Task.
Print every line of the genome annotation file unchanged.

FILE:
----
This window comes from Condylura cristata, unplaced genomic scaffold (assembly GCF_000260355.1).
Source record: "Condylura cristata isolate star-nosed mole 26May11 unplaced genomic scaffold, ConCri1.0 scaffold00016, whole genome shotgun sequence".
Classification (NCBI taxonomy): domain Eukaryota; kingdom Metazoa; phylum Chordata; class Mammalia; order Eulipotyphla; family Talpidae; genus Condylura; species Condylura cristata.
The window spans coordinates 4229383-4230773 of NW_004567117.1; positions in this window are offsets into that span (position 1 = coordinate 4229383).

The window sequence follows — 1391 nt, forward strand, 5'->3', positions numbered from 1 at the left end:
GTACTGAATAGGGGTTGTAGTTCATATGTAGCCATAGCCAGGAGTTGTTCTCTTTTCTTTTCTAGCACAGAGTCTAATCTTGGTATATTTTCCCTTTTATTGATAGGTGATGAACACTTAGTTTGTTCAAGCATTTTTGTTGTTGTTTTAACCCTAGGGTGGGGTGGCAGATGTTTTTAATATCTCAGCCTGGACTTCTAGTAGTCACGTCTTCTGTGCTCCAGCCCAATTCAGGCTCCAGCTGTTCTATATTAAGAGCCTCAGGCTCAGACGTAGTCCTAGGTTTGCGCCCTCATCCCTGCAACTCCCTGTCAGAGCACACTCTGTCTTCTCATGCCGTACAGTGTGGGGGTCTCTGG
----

This window comes from Condylura cristata, unplaced genomic scaffold (assembly GCF_000260355.1).
Source record: "Condylura cristata isolate star-nosed mole 26May11 unplaced genomic scaffold, ConCri1.0 scaffold00016, whole genome shotgun sequence".
Classification (NCBI taxonomy): domain Eukaryota; kingdom Metazoa; phylum Chordata; class Mammalia; order Eulipotyphla; family Talpidae; genus Condylura; species Condylura cristata.
The window spans coordinates 4229383-4230773 of NW_004567117.1; positions in this window are offsets into that span (position 1 = coordinate 4229383).

The window sequence follows — 1391 nt, forward strand, 5'->3', positions numbered from 1 at the left end:
GTACTGAATAGGGGTTGTAGTTCATATGTAGCCATAGCCAGGAGTTGTTCTCTTTTCTTTTCTAGCACAGAGTCTAATCTTGGTATATTTTCCCTTTTATTGATAGGTGATGAACACTTAGTTTGTTCAAGCATTTTTGTTGTTGTTTTAACCCTAGGGTGGGGTGGCAGATGTTTTTAATATCTCAGCCTGGACTTCTAGTAGTCACGTCTTCTGTGCTCCAGCCCAATTCAGGCTCCAGCTGTTCTATATTAAGAGCCTCAGGCTCAGACGTAGTCCTAGGTTTGCGCCCTCATCCCTGCAACTCCCTGTCAGAGCACACTCTGTCTTCTCATGCCGTACAGTGTGGGGGTCTCTGG